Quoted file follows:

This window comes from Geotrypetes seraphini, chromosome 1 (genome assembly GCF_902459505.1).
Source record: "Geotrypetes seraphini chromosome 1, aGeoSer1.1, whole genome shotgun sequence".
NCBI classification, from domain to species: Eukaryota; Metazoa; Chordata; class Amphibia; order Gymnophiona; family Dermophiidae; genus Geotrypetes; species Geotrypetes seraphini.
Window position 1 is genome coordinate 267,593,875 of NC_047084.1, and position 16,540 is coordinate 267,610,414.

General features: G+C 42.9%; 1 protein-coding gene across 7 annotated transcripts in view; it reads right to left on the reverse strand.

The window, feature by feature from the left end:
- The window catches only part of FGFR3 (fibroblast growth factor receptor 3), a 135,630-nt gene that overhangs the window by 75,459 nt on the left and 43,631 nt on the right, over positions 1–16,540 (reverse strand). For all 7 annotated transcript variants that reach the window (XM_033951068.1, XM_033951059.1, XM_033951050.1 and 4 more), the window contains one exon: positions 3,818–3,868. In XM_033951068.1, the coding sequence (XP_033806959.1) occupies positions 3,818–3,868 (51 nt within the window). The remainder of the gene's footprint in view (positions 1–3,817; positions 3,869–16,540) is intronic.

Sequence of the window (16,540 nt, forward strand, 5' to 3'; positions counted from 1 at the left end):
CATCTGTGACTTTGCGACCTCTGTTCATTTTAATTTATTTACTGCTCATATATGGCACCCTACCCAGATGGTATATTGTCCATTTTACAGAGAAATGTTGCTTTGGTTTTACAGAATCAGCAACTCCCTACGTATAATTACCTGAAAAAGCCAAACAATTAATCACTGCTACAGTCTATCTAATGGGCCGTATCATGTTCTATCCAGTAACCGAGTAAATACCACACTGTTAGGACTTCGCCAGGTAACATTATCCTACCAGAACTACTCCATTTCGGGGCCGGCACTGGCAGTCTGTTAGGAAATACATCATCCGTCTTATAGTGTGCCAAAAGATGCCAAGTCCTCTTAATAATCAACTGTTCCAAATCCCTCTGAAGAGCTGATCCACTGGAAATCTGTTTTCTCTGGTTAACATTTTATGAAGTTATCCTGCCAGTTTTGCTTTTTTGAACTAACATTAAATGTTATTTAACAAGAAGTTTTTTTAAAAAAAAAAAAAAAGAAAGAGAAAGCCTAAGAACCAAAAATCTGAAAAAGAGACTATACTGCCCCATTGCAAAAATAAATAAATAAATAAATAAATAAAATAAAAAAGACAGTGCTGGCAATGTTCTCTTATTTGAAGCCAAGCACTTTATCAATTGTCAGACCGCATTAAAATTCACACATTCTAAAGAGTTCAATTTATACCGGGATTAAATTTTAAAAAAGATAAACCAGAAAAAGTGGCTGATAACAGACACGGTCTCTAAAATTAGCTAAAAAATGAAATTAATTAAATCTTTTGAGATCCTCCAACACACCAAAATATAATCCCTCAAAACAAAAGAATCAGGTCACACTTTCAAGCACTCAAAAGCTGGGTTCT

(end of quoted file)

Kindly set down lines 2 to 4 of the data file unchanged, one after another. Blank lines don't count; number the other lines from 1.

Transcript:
Source record: "Geotrypetes seraphini chromosome 1, aGeoSer1.1, whole genome shotgun sequence".
NCBI classification, from domain to species: Eukaryota; Metazoa; Chordata; class Amphibia; order Gymnophiona; family Dermophiidae; genus Geotrypetes; species Geotrypetes seraphini.
Window position 1 is genome coordinate 267,593,875 of NC_047084.1, and position 16,540 is coordinate 267,610,414.